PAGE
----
Wednesday, December 21, 2011

Seerah Muhammad: Overview On Supremacy

Prophet Muhammad, peace be upon him, lived for about 63 years.  Two third of it was as ordinary man, the other one third as a prophet. 

He lived as a prophet for 23 years.  The first 13 years were spent in Makkah as the leader of the persecuted group, while the last 10 years were spent in Madinah as the leader of a sovereign ummah. 

In the 10 years of his Madinah period, the first half was defensive, while the other half was offensive. 

In the first half, he was engaged in three major wars with his archenemies, the polytheist Quraysh.  He won the first, the Battle of Badar.  He lost the second, the Battle of Uhud.  In the third battle, the Battle of Ahzab, there was no real war.  Only little skirmishes here and there.  The Quraysh left the battlefield, having failed to attack and destroy Madinah as planned.  As the Qurasyh and their allies left the battlefield, Prophet Muhammad said to his companions: "From now on, they don't come to us.  We go to them."  Thus, the mode switched, from defensive to attacking.

True enough, in the second half, there was no more attempt by the Qurasyh to attack Madinah.  It was now the Muslims' turn to go to Makkah.  The first expedition took place one year after Ahzab, in 6 AH (After Hijrah).  The expedition was to perform umrah (lesser pilgrimage), not to engage in a war.  But the Prophet and his companions were denied entry into Makkah, and the expedition ended in a peace treaty. 

The peace treaty itself at one look appeared one sided, which caused the Prophet companions to complain, but when one of the Quraysh allies violated the terms of the treaty, Abu Sufyan came to Madinah begging the Prophet for understanding and resettlement.   According to the treaty, if the Muslims or their allies violated the terms, the treaty would be automatically dissolved.  Likewise with the Qurasyh. 

Thus, when one of the Qurasyh allies violated it, the peace treaty automatically dissolved.  Abu Sufyan came begging for a settlement and an extension of the treaty, pleading ignorance about what his allies did, and confessed himself being innocence of the matter.  Hitherto it was the Muslims who always begged for leniency, understanding or clemency.   By then the matter had turned 180 degree, for the one who begs is always in an inferior position than the one being begged. 

Seeing that this 10-year treaty, known as the Treaty of Hudaybiyah, no longer served its purpose, the Prophet did not bother even to listen to Abu Sufyan, the head of the Makkans.  Two years after the Hudaybiyah treaty, he conquerred Makkah without shedding much blood.  The Makkans offered hardly any resistance but requested for clemency, which was granted.  The Makkan allies, however, fought against the Muslims and they were summarily defeated.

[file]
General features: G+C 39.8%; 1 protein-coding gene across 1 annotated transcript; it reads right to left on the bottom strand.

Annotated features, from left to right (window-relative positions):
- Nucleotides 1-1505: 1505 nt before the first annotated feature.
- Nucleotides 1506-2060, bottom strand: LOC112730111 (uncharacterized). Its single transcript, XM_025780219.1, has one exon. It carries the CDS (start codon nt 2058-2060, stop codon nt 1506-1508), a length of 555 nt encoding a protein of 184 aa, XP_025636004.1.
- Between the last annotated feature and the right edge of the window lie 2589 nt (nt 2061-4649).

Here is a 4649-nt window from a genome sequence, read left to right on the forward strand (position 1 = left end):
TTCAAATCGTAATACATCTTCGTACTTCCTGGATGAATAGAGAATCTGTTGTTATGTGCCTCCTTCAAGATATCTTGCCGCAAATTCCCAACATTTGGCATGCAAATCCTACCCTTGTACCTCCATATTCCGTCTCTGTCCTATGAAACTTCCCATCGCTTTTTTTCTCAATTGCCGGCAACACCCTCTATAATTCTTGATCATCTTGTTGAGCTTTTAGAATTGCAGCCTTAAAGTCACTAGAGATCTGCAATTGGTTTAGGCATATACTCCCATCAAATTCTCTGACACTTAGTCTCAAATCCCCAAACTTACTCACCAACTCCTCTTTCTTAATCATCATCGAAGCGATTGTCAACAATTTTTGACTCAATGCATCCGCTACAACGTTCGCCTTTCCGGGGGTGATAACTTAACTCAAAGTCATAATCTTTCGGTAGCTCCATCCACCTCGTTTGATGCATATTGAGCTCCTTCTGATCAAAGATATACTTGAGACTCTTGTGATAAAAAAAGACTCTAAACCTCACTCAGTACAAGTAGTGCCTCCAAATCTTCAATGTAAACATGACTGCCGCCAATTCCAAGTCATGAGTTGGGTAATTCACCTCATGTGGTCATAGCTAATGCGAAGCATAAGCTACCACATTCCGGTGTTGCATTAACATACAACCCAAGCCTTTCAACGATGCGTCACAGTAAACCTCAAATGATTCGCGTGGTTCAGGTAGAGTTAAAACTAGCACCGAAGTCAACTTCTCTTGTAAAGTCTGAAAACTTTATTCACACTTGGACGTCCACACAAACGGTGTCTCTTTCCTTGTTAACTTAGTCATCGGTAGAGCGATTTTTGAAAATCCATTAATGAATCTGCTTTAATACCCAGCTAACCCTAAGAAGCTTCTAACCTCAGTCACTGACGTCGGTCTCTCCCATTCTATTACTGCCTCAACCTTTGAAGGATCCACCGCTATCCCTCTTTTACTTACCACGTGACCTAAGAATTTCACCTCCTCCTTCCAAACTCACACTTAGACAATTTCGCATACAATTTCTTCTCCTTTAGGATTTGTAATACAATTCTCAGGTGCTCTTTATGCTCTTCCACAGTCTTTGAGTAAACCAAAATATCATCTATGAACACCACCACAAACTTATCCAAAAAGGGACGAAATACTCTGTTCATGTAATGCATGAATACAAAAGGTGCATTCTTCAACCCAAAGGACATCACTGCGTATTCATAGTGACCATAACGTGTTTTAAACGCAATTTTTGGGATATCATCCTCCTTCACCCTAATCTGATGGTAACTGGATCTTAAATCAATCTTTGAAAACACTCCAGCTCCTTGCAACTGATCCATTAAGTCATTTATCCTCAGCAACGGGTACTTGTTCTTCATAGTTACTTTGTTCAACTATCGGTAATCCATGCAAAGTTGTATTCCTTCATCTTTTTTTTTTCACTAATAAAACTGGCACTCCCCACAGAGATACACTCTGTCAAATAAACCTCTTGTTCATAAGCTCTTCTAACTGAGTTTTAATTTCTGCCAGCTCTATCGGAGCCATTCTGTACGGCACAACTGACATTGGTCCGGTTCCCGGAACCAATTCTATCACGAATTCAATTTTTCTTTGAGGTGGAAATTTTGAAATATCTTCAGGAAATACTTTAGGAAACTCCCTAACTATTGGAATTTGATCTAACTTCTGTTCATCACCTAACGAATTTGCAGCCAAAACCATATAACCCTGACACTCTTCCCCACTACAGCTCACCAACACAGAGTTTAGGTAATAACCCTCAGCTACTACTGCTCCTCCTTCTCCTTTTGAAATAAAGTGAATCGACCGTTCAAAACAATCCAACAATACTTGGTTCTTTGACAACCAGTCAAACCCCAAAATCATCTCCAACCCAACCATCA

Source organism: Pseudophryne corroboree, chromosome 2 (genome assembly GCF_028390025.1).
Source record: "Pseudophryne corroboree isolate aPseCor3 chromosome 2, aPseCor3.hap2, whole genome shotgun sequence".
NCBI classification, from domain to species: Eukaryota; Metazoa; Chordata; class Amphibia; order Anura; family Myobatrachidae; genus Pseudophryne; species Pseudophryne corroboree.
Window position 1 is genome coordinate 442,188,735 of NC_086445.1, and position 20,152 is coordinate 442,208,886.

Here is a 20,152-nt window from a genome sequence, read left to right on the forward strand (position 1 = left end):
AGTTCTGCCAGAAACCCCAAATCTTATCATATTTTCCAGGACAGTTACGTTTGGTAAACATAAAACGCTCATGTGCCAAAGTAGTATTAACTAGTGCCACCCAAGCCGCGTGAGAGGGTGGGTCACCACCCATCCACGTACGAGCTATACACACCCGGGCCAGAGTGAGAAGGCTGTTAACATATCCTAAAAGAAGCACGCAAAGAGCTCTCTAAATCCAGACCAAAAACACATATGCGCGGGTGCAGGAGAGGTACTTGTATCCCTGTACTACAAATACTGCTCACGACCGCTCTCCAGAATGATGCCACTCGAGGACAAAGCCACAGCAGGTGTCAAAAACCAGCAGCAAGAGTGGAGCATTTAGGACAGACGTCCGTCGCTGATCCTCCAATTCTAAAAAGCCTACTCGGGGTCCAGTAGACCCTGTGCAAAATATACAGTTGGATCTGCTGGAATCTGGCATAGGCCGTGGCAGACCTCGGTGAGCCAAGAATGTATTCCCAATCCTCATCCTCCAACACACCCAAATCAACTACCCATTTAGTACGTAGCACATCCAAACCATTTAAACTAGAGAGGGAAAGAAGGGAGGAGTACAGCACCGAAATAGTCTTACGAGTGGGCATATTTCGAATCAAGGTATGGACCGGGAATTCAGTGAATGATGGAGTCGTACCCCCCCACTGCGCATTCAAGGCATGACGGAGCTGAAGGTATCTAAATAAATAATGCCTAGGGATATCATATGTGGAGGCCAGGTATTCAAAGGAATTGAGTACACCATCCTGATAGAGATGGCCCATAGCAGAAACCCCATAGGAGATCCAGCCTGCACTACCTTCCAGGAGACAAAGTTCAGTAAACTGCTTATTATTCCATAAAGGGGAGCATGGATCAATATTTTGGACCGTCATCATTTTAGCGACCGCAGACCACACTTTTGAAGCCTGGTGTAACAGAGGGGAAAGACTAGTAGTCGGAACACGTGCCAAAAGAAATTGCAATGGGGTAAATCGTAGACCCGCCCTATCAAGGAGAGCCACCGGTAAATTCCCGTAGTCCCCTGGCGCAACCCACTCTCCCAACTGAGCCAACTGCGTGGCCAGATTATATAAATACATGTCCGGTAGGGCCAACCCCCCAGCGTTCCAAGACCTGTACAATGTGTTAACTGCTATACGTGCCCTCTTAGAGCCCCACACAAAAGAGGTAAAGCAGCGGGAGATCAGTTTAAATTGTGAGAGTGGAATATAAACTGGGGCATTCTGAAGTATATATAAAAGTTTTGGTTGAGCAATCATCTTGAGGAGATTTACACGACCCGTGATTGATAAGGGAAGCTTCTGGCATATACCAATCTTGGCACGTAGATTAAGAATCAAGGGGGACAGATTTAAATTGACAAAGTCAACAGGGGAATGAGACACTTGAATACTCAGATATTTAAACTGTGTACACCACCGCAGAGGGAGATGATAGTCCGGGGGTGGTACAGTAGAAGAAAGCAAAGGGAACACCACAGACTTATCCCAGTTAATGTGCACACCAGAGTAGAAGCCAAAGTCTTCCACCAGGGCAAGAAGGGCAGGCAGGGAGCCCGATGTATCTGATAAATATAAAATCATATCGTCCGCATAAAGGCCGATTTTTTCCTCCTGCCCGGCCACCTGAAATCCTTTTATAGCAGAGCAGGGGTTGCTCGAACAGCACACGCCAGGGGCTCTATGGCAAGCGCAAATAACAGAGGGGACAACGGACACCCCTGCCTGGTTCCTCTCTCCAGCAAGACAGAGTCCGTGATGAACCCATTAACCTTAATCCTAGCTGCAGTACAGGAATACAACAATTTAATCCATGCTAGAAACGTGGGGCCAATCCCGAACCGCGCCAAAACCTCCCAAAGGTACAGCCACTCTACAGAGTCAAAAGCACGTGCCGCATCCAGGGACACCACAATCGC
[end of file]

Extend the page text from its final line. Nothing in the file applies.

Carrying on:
For the remaining two years of his life, one delegation after another came to Madinah to pledge loyalty and to accept Islam.  Before the Prophet finally died in 632 AD (10 AH), the whole of Arabian Peninsular was subdued under his power. 

As soon as he died, however, major revolts immediately rose all over Arabia.  The only places immune to the revolt were Madinah, Makkah and Taif.  The situation was precarious.  His companions, however, were ready to face the challenge.  His successor, Abu Bakar, undertook the challenge to quench the revolt and reestablish the Muslims supremacy.  This time more firmly and more absolutely. 

In the midst of quenching this rebellion, the Persian and the Roman empires, the two superpowers at that time, took advantage by stirring troubles at the borders.  Even in his short reign, Abu Bakar managed to resolve this problem as well.  When he died some months later, having ruled for about two and a half year only, the Muslims were already inflicting major blows to the Persian and the Roman empires.

In less than five years after the death of the Prophet, under the leadership of his second successor, Umar, the Persian empire was practically no more and the Roman Empire had been dealt a definitive blow.

After the Battle of Qadisiyyah which took place in 636 AD, the Persian Empire lost its supremacy in the Western Persia, although it continued to exist until 644 AD, when it finally came to a permanent end.  Also during Umar's time, more than two third of the Roman Empire, better known as the Byzantine Empire, fell to the hand of Muslims.  The Romans' control of the Middle East and North Africa, having dominated these regions for about seven centuries, thus came to a permanent end.

By the time Umar died in 644 AD, the Islamic Caliphate became the superpower, the largest single empire at that time.  It continued to dominate the world for about six centuries, with its capital first in Madinah, then in Damascus, and later in Baghdad, until the Mongols invasion in the thirteen century.  From the ashes of Baghdad, rose many dynasties to champion the cause of Islam, the most dominant being the Ottoman dynasty. 

With the fall of the Ottoman Empire in 1917 AD, Muslims supremacy was no more.  But from a humble begining, Islam and the Muslims ruled supreme for the first six centuries, and continued to be the power to be reckoned with for another six centuries, until its power was vanguished with the fall of its last bastion in the WWI.

It has been a century that the Muslims have completely lost their supremacy, but it does not mean that it will be like that forever.

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